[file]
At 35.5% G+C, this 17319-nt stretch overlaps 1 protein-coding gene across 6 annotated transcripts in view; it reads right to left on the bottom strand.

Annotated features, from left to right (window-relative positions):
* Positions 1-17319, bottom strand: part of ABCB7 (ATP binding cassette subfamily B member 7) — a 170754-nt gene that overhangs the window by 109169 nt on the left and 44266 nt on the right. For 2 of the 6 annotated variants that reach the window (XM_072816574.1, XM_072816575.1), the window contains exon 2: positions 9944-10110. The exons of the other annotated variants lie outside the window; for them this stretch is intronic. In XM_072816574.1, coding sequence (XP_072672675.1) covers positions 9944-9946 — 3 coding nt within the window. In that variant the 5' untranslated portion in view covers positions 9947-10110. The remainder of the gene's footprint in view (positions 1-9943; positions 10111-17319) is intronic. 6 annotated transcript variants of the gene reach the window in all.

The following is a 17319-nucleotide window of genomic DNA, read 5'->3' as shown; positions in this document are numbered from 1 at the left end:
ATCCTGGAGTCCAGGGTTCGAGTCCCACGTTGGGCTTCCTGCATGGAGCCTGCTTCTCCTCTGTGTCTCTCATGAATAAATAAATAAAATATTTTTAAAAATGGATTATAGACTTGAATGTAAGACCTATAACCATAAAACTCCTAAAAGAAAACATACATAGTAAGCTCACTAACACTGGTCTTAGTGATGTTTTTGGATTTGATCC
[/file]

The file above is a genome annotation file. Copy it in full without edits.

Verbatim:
At 35.5% G+C, this 17319-nt stretch overlaps 1 protein-coding gene across 6 annotated transcripts in view; it reads right to left on the bottom strand.

Annotated features, from left to right (window-relative positions):
* Positions 1-17319, bottom strand: part of ABCB7 (ATP binding cassette subfamily B member 7) — a 170754-nt gene that overhangs the window by 109169 nt on the left and 44266 nt on the right. For 2 of the 6 annotated variants that reach the window (XM_072816574.1, XM_072816575.1), the window contains exon 2: positions 9944-10110. The exons of the other annotated variants lie outside the window; for them this stretch is intronic. In XM_072816574.1, coding sequence (XP_072672675.1) covers positions 9944-9946 — 3 coding nt within the window. In that variant the 5' untranslated portion in view covers positions 9947-10110. The remainder of the gene's footprint in view (positions 1-9943; positions 10111-17319) is intronic. 6 annotated transcript variants of the gene reach the window in all.

The following is a 17319-nucleotide window of genomic DNA, read 5'->3' as shown; positions in this document are numbered from 1 at the left end:
ATCCTGGAGTCCAGGGTTCGAGTCCCACGTTGGGCTTCCTGCATGGAGCCTGCTTCTCCTCTGTGTCTCTCATGAATAAATAAATAAAATATTTTTAAAAATGGATTATAGACTTGAATGTAAGACCTATAACCATAAAACTCCTAAAAGAAAACATACATAGTAAGCTCACTAACACTGGTCTTAGTGATGTTTTTGGATTTGATCC